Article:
For example, through holding a “summit for democracy” or preaching so-called universal values, certain Western countries impose their own values on other countries, advocating the alleged antagonism between democracy and autocracy and the theory of a clash of civilizations, and they aim to build civilizational hegemony. These behaviors, which China firmly opposes, have been one of the factors contributing to regional conflicts around the world.

That’s why the GCI is urgently needed around the world for greater solidarity and collaboration to address common challenges. Aiming to promote mutual respect and harmonious coexistence among different civilizations, the GCI advocates strengthening international people-to-people and cultural exchanges and cooperation, not imposing its own values and models on others, and not engaging in ideological confrontation.

China proposed the GCI not by accident, but based on the deep root of Chinese civilization that spans more than 5,000 years. This initiative shows China’s determination to promote the prosperity of different civilizations, and embodies China’s responsibility as a major country in leading the co-existence and integration of different civilizations.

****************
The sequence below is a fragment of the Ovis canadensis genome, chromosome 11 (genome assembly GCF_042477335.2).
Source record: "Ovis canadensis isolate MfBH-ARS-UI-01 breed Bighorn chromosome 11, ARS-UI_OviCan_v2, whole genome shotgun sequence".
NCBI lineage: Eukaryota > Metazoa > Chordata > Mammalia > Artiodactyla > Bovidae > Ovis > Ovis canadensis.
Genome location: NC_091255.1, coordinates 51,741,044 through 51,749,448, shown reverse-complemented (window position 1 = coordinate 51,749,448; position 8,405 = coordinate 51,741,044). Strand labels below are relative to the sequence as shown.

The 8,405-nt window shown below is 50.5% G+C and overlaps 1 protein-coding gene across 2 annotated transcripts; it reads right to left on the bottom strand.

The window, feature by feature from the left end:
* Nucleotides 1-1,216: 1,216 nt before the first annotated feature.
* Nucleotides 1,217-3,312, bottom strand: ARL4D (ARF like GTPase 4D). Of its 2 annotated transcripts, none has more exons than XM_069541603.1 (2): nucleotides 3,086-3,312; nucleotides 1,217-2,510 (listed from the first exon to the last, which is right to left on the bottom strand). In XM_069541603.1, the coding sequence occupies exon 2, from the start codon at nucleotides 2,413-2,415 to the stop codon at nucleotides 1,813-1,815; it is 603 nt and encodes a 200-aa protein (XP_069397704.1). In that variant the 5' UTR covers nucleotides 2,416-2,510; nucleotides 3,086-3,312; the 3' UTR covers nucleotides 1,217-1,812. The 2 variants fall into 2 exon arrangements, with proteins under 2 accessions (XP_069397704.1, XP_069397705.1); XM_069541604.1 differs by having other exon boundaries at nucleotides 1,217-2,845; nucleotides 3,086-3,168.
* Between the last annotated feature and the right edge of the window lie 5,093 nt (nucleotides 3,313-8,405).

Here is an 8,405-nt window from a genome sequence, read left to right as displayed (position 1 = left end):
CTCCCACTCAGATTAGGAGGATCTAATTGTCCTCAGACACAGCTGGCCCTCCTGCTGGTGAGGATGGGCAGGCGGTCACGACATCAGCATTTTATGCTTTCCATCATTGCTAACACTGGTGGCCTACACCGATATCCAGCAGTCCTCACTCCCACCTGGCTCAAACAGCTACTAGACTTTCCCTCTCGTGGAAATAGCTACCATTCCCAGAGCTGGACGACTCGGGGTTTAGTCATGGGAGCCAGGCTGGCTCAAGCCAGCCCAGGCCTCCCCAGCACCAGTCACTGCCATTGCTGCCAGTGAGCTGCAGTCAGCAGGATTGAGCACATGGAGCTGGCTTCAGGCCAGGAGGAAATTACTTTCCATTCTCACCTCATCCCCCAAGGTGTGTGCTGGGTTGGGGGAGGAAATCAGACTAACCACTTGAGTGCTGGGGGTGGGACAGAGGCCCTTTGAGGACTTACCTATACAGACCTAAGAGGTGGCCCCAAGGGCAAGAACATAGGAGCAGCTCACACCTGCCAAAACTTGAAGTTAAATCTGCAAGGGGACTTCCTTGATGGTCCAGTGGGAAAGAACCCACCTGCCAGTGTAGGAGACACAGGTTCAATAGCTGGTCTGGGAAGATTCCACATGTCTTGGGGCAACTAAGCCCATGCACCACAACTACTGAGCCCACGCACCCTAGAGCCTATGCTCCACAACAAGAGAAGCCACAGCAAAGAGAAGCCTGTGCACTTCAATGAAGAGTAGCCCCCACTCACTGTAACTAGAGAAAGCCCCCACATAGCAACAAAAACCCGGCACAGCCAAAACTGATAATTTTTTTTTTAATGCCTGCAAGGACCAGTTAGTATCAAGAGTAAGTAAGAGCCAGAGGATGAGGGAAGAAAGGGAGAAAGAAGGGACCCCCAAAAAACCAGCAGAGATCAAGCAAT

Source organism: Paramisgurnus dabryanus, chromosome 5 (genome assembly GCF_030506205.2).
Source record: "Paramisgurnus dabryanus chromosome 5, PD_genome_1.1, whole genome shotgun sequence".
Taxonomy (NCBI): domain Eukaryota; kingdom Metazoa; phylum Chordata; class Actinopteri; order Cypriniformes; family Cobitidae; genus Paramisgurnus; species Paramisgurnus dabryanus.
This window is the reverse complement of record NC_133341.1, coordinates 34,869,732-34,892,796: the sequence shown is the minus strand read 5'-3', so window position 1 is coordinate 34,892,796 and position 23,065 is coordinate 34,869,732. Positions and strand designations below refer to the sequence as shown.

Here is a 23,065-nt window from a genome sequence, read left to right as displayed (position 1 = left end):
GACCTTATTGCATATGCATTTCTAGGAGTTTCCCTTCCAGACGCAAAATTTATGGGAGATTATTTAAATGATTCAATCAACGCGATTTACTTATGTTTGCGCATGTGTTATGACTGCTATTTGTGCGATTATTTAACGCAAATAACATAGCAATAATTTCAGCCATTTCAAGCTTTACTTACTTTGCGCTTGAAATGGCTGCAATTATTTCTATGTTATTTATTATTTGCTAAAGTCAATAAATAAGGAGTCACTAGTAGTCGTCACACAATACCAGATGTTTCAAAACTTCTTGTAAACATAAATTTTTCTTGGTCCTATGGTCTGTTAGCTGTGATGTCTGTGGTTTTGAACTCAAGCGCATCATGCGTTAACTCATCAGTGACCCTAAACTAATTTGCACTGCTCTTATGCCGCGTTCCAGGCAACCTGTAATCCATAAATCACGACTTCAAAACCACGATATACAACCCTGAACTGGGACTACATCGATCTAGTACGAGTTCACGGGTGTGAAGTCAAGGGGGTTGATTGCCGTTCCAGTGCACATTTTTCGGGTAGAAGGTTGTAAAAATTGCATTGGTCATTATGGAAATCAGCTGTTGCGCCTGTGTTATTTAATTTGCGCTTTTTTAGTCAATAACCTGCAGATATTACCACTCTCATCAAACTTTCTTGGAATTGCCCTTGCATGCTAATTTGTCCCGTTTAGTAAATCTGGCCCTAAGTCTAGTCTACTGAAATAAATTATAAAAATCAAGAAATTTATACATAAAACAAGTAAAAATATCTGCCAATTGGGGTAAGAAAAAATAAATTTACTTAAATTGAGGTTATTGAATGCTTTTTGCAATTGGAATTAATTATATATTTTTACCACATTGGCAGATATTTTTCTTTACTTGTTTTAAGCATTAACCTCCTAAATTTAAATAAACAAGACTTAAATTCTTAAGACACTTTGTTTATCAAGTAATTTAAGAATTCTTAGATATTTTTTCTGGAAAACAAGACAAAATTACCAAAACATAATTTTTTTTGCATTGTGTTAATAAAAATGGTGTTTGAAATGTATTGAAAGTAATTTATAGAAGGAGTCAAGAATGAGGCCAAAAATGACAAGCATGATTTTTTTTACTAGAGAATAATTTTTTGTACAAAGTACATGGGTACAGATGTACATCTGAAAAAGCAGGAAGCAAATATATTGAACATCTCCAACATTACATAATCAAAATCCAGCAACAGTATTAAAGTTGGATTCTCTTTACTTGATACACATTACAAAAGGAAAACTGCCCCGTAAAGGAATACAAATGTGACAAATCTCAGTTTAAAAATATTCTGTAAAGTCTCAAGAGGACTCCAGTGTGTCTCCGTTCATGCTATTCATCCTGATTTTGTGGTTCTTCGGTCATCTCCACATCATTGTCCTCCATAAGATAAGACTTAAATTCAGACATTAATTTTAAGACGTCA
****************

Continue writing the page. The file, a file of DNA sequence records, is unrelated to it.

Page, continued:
As Mohsen Fergani, professor of Chinese language at the Ain Shams University in Cairo, said, “all the initiatives proposed by President Xi, are all drawing the correct path for mankind and the international community at different levels.” China’s position and practical actions in promoting GDI, GSI and GCI embodies its commitment to expanding mutually beneficial cooperation, common development and win-win results on a global scale.

The three initiatives, which are in line with the direction of world development, are winning widespread praise and support from the international community. The proposal and practice of the three initiatives will play a greater role in the regional and global governance process.

(Contributed by Yang Danzhi, an assistant researcher at the National Institute of International Strategy at the Chinese Academy of Social Sciences.)

This article first appeared on CGTN

Yang Danzhi,